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<h1 id="title">Emacs daemon as a runit service</h1>

<div id="dates">
  <span>Posted: <time id="post-date">2018-06-09</time></span>
</div>

<p><span class="bold caps">Updated:</span> See <a href="/blog/emacs-daemon-runit-user-service/">this entry</a> on an Emacs daemon "user service" with runit!</p>

<p id="post-excerpt">
  So, you want to run an Emacs daemon as a runit service - and you also want to connect to it in your desktop session.  Thanks to the new <code>--fg-daemon</code> option in Emacs 26.x you now can!  I'm going to describe how to set up the service, as well as <code>sudo</code> rules for managing it without requiring a password each time.  Read on for the exciting details!
</p>

<div id="toc"></div>

<h4 id="requirements"><a style="color: #222; text-decoration: none;" href="#requirements">Requirements</a></h4>

<p>Before you get too excited, there's a few prerequisites you'll need for this to be possible:</p>

<ul>
  <li>Emacs 26+:  As I've already mentioned, the <code>--fg-daemon</code> option was just added in Emacs 26 so you'll need that version.</li>
  <li>Runit:  It doesn't have to be your PID1 (but maybe it should be?), but you of course need it running, doing its thing.</li>
</ul>

I'll also go into detail about how to configure <code>sudo</code> as well as hotkeys for OpenBox.

<h4 id="the-service"><a style="color: #222; text-decoration: none;" href="#the-service">The Service</a></h4>

<p>The service "run" file is below:</p>

<pre><code>#!/bin/sh
export HOME=/home/hristos
cd $HOME
exec chpst -u hristos:hristos /usr/bin/emacs --fg-daemon=hristos-emacsd 2>&1</code></pre>

<p>Nothing too crazy for a runit service here.  I export my user's home directory as <code>$HOME</code>, this way Emacs can find my <code>~/.emacs.d/</code> directory.  I'm also naming the server's socket -- this way I can just pass that name to <code>emacsclient</code> when I want to attatch:</p>

<pre><code>$ emacsclient --socket-name=hristos-emacsd -c -n</code></pre>

<p>This is nicer than having to give the path to the server's socket; easier for a human to reason about.</p>

<h4 id="optional-logging"><a style="color: #222; text-decoration: none;" href="#optional-logging">Optional Logging</a></h4>

<p>This is optional, but I prefer to add logging to all runit services.  Doing this is standard fare for a runit service; Create a direcory called "log" in the root of your "emacs-daemon" service directory, and within that put a file called "run" with the below contents:</p>

<pre><code>#!/bin/sh
exec logger -t emacs-daemon</code></pre>

<p>Make sure you have something like <code>rsyslog</code> installed, and then you'll be able to find your "emacs-daemon" service logs in <code>/var/log/syslog</code> or wherever your logs go.  You can of course look at this output in the <code>*Messages*</code> buffer, but what the hay am I right?</p>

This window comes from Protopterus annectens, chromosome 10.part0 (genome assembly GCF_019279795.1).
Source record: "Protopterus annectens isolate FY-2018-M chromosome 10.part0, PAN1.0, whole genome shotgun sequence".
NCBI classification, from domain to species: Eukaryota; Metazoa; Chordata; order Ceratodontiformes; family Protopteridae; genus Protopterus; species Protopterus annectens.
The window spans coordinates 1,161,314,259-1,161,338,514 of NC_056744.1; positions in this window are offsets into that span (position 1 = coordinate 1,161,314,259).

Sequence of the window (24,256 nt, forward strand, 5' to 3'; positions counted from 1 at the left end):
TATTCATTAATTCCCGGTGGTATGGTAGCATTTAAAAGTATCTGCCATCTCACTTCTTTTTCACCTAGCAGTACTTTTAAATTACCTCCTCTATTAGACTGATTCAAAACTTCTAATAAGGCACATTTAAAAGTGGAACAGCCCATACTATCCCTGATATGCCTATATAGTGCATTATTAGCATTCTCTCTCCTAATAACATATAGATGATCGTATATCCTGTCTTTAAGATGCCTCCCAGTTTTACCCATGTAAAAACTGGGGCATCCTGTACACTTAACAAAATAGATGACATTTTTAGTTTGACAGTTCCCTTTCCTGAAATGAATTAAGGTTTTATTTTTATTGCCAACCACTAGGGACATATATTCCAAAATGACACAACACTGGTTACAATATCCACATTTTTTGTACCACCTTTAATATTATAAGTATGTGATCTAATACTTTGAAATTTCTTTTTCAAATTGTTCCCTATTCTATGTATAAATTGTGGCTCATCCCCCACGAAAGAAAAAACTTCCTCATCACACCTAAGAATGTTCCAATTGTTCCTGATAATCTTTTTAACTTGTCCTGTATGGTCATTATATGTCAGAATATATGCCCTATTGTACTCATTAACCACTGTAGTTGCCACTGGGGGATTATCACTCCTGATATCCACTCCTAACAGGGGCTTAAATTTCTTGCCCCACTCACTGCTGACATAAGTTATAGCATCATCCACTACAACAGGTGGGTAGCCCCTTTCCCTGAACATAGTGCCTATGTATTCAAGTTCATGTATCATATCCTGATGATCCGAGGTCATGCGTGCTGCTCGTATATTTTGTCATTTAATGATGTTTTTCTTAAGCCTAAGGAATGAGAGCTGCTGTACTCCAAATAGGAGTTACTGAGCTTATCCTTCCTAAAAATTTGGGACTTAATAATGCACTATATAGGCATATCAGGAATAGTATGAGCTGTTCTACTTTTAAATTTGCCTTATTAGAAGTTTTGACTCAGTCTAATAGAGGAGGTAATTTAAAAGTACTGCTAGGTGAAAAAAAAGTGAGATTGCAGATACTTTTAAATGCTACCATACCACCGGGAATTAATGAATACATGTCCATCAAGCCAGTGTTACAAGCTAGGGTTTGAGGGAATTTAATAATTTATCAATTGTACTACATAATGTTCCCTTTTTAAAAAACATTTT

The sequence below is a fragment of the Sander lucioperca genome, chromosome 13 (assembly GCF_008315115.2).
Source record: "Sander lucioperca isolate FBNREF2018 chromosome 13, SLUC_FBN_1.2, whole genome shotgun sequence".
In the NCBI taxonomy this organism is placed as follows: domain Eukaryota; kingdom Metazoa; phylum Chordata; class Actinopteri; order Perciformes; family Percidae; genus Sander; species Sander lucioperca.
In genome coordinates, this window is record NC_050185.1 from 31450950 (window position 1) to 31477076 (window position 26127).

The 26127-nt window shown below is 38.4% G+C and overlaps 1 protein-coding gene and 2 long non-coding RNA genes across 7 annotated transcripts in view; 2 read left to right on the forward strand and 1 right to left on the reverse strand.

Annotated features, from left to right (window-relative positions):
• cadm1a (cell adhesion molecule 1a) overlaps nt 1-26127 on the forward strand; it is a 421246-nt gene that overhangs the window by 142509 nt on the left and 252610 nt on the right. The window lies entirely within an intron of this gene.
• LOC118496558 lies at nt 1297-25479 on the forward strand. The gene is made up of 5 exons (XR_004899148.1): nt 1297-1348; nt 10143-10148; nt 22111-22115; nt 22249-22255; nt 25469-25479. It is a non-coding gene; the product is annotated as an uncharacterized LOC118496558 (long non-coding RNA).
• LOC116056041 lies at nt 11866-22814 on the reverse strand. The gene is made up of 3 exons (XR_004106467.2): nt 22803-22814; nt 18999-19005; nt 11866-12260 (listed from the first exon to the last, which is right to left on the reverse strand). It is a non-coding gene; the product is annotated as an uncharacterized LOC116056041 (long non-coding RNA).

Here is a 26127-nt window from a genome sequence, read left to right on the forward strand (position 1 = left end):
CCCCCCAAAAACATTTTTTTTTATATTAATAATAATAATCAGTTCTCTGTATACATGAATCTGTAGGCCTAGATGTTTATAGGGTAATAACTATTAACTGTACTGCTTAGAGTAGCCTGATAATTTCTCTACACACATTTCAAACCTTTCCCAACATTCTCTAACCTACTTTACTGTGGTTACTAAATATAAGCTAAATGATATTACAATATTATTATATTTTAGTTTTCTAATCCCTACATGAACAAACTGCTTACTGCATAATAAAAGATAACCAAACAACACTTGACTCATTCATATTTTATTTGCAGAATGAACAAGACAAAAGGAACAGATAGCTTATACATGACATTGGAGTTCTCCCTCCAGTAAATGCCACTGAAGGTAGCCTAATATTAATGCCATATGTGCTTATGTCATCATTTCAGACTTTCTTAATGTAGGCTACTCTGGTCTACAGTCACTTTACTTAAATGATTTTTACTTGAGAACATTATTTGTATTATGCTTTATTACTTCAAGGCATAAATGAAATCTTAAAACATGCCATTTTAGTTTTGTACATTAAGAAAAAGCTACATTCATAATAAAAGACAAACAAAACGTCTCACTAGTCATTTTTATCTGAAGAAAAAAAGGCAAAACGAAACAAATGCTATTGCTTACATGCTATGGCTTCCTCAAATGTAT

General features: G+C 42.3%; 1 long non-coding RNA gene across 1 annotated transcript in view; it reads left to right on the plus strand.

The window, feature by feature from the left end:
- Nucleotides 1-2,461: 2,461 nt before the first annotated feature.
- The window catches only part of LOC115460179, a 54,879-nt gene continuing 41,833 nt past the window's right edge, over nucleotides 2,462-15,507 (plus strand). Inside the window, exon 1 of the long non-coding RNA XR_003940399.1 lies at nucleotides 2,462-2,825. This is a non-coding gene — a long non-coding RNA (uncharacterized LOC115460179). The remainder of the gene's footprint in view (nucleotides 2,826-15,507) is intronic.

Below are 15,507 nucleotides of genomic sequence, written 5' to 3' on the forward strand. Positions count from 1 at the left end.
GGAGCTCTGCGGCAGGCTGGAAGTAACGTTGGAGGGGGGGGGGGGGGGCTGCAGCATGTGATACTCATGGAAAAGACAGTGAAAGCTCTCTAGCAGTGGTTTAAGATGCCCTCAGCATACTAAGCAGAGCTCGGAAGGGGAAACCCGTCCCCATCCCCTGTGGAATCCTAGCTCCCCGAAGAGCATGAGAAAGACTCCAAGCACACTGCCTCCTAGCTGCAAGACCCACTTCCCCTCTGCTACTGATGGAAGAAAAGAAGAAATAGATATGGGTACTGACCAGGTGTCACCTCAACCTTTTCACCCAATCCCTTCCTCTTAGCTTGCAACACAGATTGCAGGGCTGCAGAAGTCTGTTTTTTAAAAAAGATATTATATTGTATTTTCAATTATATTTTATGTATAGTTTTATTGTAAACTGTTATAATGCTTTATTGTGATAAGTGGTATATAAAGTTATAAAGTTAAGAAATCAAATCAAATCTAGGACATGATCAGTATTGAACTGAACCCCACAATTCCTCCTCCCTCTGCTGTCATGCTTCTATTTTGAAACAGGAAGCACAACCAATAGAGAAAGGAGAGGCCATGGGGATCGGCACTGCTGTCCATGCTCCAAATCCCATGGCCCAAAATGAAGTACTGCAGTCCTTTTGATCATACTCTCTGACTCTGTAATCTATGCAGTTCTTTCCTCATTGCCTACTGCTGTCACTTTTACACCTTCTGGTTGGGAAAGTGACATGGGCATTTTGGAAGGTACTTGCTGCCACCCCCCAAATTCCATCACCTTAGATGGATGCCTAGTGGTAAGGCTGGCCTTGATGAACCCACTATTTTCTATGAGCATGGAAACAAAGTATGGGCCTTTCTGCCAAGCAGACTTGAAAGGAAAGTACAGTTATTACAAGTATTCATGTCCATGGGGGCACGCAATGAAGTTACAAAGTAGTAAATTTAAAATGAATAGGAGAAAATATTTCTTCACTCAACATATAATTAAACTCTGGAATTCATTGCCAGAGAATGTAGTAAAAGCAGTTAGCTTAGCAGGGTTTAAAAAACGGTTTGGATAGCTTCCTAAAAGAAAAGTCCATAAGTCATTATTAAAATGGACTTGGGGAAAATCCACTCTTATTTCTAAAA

<h4 id="run-it"><a style="color: #222; text-decoration: none;" href="#run-it">Run It</a></h4>

<p>Now's the time to enable the service so that it can be used:</p>

<pre><code># ln -s /path/to/emacs-daemon /var/service/</code></pre>

<p>Alter the paths to match where your things actually are, and then that's it.  The Emacs daemon is now running.</p>

<h4 id="connecting"><a style="color: #222; text-decoration: none;" href="#connecting">Connecting</a></h4>

<p>As I showed above, you can now connect with a simple invocation of <code>emacsclient</code>, but some aliases would be a lot better.  For fish, I use this function:</p>

<pre><code>function emacs
    command emacsclient --socket-name=hristos-emacsd -c -n $argv ; or \
        zenity --error --no-wrap --text 'Failed to connect to the Emacs daemon!' ^/dev/null
end</code></pre>

<p>Now, anytime I invoke <code>emacs</code> from the command line, I'll attach to the daemon.  If it isn't running (and if you have zenity installed), then a message will pop up saying it was unable to connect.  And for you OpenBox users out there, add the following in your <code>rc.xml</code>:</p>

<pre><code>    &lt;keybind key="W-e"&gt;
      &lt;action name="Execute"&gt;
        &lt;startupnotify&gt;
          &lt;enabled&gt;true&lt;/enabled&gt;
          &lt;name&gt;Emacs&lt;/name&gt;
        &lt;/startupnotify&gt;
        &lt;command&gt;fish -c "emacs"&lt;/command&gt;
      &lt;/action&gt;
    &lt;/keybind&gt;</code></pre>

<p>Now you can open Emacs, and connect to your daemon with a simple press of "Meta+E"!</p>

<h4 id="sudo-rules"><a style="color: #222; text-decoration: none;" href="#sudo-rules">Sudo Rules</a></h4>

<p>Although it's actually simple to close the daemon from within Emacs itself, thus prompting runit to relaunch a new process, it's still great to be able to use <code>sv</code> to manage the service if need be.  Even better, you can use sudo rules to allow you to do this without needing a password.  Put the following in <code>/etc/sudoers.d/emacs-daemon</code>:</p>

<pre><code>Cmnd_Alias EMACSD_CMDS=/usr/bin/sv check emacs-daemon,/usr/bin/sv start emacs-daemon,/usr/bin/sv stop emacs-daemon,/usr/bin/sv restart emacs-daemon
hristos ALL=(ALL) NOPASSWD: EMACSD_CMDS</code></pre>

<p>Of course replace user names and commands as needed, but that's all you need.</p>

<h4 id="conclusion"><a style="color: #222; text-decoration: none;" href="#conclusion">Conclusion</a></h4>

<p>For a long time I managed an Emacs daemon outside of runit (or any other service manager) and it was fine; One can run <code>emacsclient</code> with the <code>--alternative-editor=''</code> option and that will start the daemon if it's not already running.  But having it start with your system, and having simple system-level controls for it is pretty useful and worthwhile considering the small amounts of effort required to implement.</p>